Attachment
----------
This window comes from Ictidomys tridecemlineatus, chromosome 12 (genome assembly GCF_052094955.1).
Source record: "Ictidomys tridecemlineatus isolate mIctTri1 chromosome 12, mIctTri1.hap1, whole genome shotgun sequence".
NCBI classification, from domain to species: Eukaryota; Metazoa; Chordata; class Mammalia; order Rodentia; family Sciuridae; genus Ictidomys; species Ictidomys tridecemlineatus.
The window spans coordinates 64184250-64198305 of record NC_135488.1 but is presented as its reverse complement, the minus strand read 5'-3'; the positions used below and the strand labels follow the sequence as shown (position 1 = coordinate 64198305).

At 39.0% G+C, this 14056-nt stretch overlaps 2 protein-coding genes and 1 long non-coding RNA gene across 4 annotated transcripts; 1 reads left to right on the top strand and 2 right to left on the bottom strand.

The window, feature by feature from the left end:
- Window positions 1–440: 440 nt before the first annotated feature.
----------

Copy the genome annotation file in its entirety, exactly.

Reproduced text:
This window comes from Ictidomys tridecemlineatus, chromosome 12 (genome assembly GCF_052094955.1).
Source record: "Ictidomys tridecemlineatus isolate mIctTri1 chromosome 12, mIctTri1.hap1, whole genome shotgun sequence".
NCBI classification, from domain to species: Eukaryota; Metazoa; Chordata; class Mammalia; order Rodentia; family Sciuridae; genus Ictidomys; species Ictidomys tridecemlineatus.
The window spans coordinates 64184250-64198305 of record NC_135488.1 but is presented as its reverse complement, the minus strand read 5'-3'; the positions used below and the strand labels follow the sequence as shown (position 1 = coordinate 64198305).

At 39.0% G+C, this 14056-nt stretch overlaps 2 protein-coding genes and 1 long non-coding RNA gene across 4 annotated transcripts; 1 reads left to right on the top strand and 2 right to left on the bottom strand.

The window, feature by feature from the left end:
- Window positions 1–440: 440 nt before the first annotated feature.